New on the blog: Doing Women, Peace and Security better: Opportunities for the next UK National Action Plan

Publications

Background Since the Taliban took control of Afghanistan in August 2021 following the US and allied forces withdrawal, Human Rights Watch and other organisations have…
This briefing evaluates the UK’s contribution to the Women, Peace and Security agenda over the last fifteen years. Addressing strengths and limitations, it analyses successive thematic priorities, maps WPS spending, and considers common criticism. It draws out recommendations for future plans on infrastructure and monitoring, domestic applications and policy ambition.
Far from delivering on the promise of providing greater access to justice for victims, the land restitution system in Colombia - where victims of land dispossession and forced abandonment can apply for restitution of their lands lost as a result of the armed conflict - has denied most requests at the administrative stage.
This short video presents our recently concluded research on funding precarity and women’s peace work. This project explored how women’s civil society organisations that are engaged in peace work in Colombia, Nepal, and Northern Ireland experience the funding relationships in which they are embedded.
Dr Neelam Raina and Professor Brad Blitz give evidence on the UK's withdrawal from Afghanistan to the Defence Select Committee.
This paper draws on qualitative and participatory interview conversations and mapping of social and other forms of media to analyse the post-conflict communities’ response to the COVID-19 pandemic in Northern Uganda. The findings indicate that COVID-19 stripped communities of social capital central to their efforts towards social cohesion.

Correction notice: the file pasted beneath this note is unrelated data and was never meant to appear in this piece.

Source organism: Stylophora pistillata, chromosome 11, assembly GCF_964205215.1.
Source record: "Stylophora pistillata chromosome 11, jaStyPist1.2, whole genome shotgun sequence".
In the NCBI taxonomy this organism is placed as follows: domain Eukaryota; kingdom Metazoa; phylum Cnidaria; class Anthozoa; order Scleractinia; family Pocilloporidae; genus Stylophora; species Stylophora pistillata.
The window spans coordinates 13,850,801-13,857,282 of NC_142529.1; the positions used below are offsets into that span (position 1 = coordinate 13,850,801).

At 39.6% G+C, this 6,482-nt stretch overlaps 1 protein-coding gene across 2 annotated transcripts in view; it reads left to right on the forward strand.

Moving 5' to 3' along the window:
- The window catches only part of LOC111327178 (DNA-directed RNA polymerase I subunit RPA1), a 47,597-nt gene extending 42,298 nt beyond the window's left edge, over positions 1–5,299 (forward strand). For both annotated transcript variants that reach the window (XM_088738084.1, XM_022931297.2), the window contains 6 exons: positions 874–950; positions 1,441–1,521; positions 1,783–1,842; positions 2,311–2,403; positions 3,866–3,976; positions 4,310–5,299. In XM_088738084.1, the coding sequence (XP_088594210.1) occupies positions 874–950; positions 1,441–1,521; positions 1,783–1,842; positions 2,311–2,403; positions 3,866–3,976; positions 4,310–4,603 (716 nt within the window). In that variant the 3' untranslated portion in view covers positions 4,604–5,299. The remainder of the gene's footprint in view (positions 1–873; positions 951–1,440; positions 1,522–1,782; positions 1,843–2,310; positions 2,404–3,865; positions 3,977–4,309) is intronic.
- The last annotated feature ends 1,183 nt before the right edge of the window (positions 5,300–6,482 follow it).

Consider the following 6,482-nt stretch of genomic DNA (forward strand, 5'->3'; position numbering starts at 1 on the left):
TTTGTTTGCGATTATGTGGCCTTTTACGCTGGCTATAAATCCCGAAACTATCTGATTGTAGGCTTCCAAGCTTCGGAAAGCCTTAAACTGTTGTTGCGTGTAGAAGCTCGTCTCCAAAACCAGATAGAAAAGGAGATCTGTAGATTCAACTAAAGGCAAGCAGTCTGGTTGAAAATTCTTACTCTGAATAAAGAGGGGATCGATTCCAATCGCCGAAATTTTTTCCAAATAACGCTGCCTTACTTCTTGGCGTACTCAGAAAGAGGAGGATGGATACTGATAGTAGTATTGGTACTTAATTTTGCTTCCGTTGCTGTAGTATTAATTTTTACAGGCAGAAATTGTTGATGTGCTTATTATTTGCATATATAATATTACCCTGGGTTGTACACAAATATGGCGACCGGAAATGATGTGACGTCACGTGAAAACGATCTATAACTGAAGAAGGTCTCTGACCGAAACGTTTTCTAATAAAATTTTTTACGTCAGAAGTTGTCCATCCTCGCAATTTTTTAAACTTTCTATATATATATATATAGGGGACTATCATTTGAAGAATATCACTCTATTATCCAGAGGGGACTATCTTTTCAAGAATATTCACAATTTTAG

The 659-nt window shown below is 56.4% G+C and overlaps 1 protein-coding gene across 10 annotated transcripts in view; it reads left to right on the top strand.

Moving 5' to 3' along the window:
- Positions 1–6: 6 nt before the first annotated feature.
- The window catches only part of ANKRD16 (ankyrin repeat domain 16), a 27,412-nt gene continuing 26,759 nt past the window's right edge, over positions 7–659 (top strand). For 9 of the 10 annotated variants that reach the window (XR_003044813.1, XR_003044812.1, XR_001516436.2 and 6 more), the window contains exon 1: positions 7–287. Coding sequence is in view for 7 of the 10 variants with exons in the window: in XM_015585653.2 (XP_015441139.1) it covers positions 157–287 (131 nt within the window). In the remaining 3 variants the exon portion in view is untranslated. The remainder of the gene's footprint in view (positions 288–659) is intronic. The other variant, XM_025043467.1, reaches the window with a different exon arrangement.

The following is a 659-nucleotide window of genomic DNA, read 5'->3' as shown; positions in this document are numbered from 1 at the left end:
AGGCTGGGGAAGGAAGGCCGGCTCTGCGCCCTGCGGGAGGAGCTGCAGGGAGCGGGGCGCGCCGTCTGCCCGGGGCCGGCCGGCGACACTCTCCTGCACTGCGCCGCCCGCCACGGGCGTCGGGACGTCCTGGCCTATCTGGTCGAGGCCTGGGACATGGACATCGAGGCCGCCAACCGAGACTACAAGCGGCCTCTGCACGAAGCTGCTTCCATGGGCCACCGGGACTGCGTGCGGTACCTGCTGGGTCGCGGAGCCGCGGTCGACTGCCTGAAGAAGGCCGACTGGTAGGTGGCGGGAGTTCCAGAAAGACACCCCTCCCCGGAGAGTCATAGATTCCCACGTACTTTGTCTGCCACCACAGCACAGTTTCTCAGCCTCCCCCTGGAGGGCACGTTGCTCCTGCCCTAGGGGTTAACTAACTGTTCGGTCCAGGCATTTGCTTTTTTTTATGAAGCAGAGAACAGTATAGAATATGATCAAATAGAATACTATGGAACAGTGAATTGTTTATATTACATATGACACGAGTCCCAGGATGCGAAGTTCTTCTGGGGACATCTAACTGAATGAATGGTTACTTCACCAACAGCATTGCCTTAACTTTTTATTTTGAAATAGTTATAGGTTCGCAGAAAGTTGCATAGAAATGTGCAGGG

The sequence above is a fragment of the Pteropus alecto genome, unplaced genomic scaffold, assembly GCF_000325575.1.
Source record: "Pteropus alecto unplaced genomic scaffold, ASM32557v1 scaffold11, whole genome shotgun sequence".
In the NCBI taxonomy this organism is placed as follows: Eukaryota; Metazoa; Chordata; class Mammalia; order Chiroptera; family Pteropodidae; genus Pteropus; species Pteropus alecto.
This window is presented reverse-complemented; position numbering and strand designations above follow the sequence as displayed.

Prosecution of conflict related sexual violence (CRSV) in Sri Lanka remains notoriously intractable. Through an analysis of the Vishvamadu case, this study examines a variety of silences and disablements across a range of articulations and practices that work against the successful prosecution of CRSV in Sri Lanka, and thereby the delivery of justice to women victim-survivors who seek redress through a formal judicial process.
In recent years, interest has grown in how Transitional Justice (TJ) can approach colonial harms and their long-lasting effects, because of a lacuna in both TJ practice and academic research. Scant attention has been paid, particularly, to how peace processes themselves can be undermined by ongoing colonial legacies.

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